Although in the arrangement described the manifold 130 is shown as fabricated from copper tube, it will be appreciated that it could advantageously be made in a number of other ways. For example it could be moulded or fabricated in a similar form in a suitable rigid plastics material such as acetal resin, and in this case it could be formed with a "box" section so as to provide an integral end trim for the radiator rather than requiring a separate cover member 146 as illustrated. It is also envisaged that instead of the manifold incorporating projecting plug members to fit into the ends of the radiator tubes, the ends of the radiator tubes may be left projecting from each panel section when it is manufactured, and the manifold will then be provided with co-operating sockets into which the projecting ends can be sealed. As a further alternative, using a manifold of the latter type and panel sections with plain ends as shown, individual short connector tubes may be provided having one end adapted to fit into the radiator tubes whilst the other fits into the corresponding manifold socket.
Referring to FIG. 15a, a rear view of a radiator construction 170 is illustrated, which is particularly adapted to fit closely to a wall so as to form an unobtrusive "cladding" effect. In this arrangement the individual sections 172, 174, 176 are arranged to run vertically and are connected together by horizontally extending metal or plastic straps 178, 180 which extend beyond the width of the assembly as illustrated at 182 and 184, to allow a simple screw fixing to the wall.
As shown, a further radiator assembly 186 may be mounted adjacent the assembly 170, and is spaced apart from it to allow easy fixing. A cover panel 190 is used to conceal the intervening fixings and connectors.
In order to allow the panels to extend from floor to ceiling, the ends of the heating tubes are preferably cut away as illustrated at 192 so that a manifold 194 can be mounted on the rear surface of the panel without being visible from the front. This is connected to the manifold 198 of the adjacent panel 186 by a flexible hose connector 196.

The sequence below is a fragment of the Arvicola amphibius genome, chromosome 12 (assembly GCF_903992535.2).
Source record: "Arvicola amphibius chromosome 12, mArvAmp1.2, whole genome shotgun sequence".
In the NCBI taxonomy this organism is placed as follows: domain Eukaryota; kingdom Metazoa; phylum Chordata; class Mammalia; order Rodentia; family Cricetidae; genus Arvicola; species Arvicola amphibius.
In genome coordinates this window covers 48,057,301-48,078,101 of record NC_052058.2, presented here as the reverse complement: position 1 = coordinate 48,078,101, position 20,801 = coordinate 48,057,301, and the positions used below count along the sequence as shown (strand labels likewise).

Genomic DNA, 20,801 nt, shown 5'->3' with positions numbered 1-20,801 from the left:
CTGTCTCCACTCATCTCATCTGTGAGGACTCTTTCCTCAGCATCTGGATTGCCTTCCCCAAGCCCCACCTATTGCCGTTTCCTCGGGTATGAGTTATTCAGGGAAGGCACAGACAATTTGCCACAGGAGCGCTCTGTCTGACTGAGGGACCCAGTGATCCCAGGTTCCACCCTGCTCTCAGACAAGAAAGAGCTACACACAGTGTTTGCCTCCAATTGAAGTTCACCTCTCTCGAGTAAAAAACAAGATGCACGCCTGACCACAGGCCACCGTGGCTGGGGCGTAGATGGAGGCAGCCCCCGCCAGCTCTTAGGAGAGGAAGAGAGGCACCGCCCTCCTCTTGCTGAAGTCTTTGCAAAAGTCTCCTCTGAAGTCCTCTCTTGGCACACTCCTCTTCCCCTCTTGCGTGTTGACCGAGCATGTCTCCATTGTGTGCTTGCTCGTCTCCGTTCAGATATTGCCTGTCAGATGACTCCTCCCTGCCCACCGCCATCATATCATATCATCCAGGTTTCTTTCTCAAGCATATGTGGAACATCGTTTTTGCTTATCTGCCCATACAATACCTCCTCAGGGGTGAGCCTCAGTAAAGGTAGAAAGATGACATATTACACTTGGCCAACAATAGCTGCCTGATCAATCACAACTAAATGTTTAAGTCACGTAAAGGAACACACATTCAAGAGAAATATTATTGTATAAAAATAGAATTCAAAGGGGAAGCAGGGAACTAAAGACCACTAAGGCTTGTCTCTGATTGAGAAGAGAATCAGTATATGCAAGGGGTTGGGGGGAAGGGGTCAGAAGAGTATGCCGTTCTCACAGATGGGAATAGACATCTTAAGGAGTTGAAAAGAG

As illustrated in FIG. 15b the panel is mounted on its support strips 178, 180 by means of mounting bracket assemblies 116 in the same way as described above with reference to FIG. 11. Sound and thermal insulation may also be placed in the voids behind the panels to improve the acoustic and heat radiating properties of the assembly.
FIG. 16 illustrates a floor mounted version of the radiator system in which the heating panels 150 are mounted "back-to-back" against a supporting member 152 by means of mounting bracket assemblies 160. Once again these are basically similar to those shown in our above mentioned patent application but as illustrated they may also incorporate additional locking projections 162 at the rear of the flexible wings 164 which ensure that they are securely locked to the rest of the assembly.
The vertical plate 152 is mounted as illustrated on floor brackets 170 so that it can be located in any convenient position, and the use of the mounting bracket assemblies 160 allows the vertical position relative to the floor to be adjusted, so as to increase the heat convection effect through the centre of the unit and to allow the edge of a floor covering, such as carpet, to be inserted beneath the edge of the panel to hide the floor brackets.
FIG. 17a illustrates a further form of radiator assembly, in which a plurality of elongate extrusion 201, 202, formed with internal conduits 204 for heating fluid, are connected together in an edge-to-edge array, so as to form a "panel radiator". In the embodiment shown, the arrangement comprises a "double" radiator, with further panels 206 being attached behind the panels 201, 202, by means of interconnecting "fins" 208 which increase the convection effect between the panels.
The open ends 210 of the conduits are interconnected by means of a manifold 212 which comprises an elongate hollow housing, as will be clear from the cross-sectional view of FIG. 17c, one face 214 of which is formed with an array of threaded holes 216 in positions corresponding to the end 210 of the tubes.
Each of these holes carries a connector 218 which comprises a tube carrying sealing `O`-rings 220, so that they are push fit into the ends of the tubes 210. The face 214 is also surrounded by a flange 222, by means of which the manifold is fixed in position, for example by means of screws, over the ends of the radiator assembly, and thus the manifold performs the function of holding the assembly together, as well as forming the fluid connections between the panels.
FIG. 18 illustrates a modified form of corner connection system, particularly useful with the skirting panel radiators of the kinds shown in FIGS. 7 to 10, which utilises similar connectors to those used in the manifold of FIG. 17. In this case, the individual connectors 230 again comprise short lengths of tube with spaced apart `O`-rings 232 and an intermediate annular recess 234 for retaining lubricant/sealing compound which is used on assembly. This end is inserted into the open end of conduit 238 of the heating panel, indicated in dashed lines in the drawing, and is of sufficient length to allow the connector to "telescope", relative to the conduit, so as to be movable in the direction of the arrow A, for fixing purposes, by a generous amount without the `O`-ring seals coming too near the end of the tube.
The outer end of the tube 230 is threaded, as indicated at 236, with a hexagonal "nut" formation just inboard of the thread, and a sealing washer 240, of known type, is positioned over the threaded end.